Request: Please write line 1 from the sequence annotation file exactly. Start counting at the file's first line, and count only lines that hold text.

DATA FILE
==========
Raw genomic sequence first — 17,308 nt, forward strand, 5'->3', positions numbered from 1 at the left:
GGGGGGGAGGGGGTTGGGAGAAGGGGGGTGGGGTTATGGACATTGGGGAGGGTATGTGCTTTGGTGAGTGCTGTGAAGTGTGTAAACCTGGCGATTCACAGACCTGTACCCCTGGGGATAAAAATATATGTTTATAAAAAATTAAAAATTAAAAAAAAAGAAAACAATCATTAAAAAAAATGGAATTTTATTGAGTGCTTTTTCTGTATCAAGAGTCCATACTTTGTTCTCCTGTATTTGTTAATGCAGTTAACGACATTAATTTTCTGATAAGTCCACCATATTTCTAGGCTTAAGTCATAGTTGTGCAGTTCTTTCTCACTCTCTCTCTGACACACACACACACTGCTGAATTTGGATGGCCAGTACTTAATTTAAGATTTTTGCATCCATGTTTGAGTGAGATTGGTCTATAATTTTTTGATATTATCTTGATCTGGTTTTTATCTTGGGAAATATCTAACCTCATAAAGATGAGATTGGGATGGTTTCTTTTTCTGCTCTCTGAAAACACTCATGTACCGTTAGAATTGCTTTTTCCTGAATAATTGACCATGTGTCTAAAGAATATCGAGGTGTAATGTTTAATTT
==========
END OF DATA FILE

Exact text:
Raw genomic sequence first — 17,308 nt, forward strand, 5'->3', positions numbered from 1 at the left: